The Weinstein Company and Anant Singh announced today the acquisition, by TWC, of the North American, Australian and New Zealand distribution rights to the film of Nelson Mandela's life based on his autobiography Mandela: Long Walk to Freedom. The film is directed by Justin Chadwick (The First Grader, The Other Boleyn Girl) and produced by Anant Singh.
Singh began communicating with Mandela about making a film based on his life while he was still in prison and acquired the film rights to Mandela's book at the time of its publication in 1996 and development on the film began immediately when Academy Award Nominee, writer William Nicholson (Les Miserables, Gladiator, Shadowlands) signed on. The completion of Mandela: Long Walk to Freedom sees the culmination of Singh's most ambitious project to date.
On awarding the film rights to Singh, Mandela had this to say.
"Anant Singh is a producer I respect very much. »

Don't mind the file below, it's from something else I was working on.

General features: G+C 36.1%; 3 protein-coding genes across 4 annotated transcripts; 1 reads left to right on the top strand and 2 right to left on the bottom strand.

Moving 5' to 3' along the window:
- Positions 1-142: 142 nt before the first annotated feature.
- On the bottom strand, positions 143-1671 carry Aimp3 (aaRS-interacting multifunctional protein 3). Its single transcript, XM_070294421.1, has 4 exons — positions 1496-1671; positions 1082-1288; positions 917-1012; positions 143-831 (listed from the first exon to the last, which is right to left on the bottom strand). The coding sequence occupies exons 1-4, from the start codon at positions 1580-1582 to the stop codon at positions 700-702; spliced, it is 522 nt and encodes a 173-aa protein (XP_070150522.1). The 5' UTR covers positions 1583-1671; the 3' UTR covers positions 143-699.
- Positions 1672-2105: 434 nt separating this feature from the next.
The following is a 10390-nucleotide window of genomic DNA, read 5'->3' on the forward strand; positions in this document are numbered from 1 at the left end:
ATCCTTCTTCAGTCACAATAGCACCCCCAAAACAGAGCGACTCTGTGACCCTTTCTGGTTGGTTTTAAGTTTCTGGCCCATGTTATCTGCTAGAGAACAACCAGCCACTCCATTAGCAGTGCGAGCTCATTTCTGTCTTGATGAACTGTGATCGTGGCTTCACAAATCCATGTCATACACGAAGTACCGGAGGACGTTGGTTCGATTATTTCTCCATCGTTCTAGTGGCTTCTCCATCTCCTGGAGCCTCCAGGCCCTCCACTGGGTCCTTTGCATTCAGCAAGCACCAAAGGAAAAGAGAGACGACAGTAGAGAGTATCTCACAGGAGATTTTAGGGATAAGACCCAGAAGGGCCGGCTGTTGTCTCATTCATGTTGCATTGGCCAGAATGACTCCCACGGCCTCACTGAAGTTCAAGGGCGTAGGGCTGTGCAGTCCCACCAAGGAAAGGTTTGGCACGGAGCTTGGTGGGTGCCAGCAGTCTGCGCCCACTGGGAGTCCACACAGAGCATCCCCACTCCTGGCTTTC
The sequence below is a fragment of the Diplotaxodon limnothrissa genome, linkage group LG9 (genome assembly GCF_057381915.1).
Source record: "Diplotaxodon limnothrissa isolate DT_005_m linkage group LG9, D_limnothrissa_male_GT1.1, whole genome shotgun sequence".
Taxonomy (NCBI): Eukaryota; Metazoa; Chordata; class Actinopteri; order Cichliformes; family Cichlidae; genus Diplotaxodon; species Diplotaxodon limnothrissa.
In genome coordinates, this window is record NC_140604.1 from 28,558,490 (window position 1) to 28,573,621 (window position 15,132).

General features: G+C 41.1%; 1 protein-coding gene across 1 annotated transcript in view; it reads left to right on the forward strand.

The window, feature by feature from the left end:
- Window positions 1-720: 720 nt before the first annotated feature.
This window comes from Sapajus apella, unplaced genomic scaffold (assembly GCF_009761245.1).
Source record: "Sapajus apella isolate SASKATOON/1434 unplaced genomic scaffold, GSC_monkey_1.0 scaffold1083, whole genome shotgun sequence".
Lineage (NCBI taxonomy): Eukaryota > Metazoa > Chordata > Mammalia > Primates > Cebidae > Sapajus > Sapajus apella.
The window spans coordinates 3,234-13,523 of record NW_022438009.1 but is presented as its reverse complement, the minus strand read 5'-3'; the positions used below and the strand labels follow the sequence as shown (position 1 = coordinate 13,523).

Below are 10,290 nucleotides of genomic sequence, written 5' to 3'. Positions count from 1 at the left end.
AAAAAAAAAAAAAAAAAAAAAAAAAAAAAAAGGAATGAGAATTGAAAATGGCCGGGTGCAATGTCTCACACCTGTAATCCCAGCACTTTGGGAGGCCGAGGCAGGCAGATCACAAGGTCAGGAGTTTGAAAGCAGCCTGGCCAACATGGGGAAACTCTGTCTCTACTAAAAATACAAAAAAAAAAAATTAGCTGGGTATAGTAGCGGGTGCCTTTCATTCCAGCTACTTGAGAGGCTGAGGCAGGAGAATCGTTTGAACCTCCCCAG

The Weinstein Company has acquired all North American, Australian and New Zealand distribution rights to the Nelson Mandela biopic "Mandela: Long Walk to Freedom." The film stars Idris Elba ("Prometheus," "The Wire") in the title role of the former South African president and anti-apartheid revolutionary, and Naomie Harris ("Skyfall") as Mandela's wife of 39 years, Winnie. Tony Kgoroge, Riaad Moosa, Zolani Mkiva, Jamie Bartlett, Lindiwe Matshikiza, Deon Lotz and Terry Pheto co-star. The film is based on Mandela's autobiography of the same title, and is directed by Justin Chadwick ("The First Grader," "The Other Boleyn Girl"). Producer Anant Singh started communications with Mandela about a film based on his life while he was still in prison, and acquired film rights to the book at the time of its 1996 publication. The long-gestating project eventually signed Oscar nominee William Nicholson ("Les »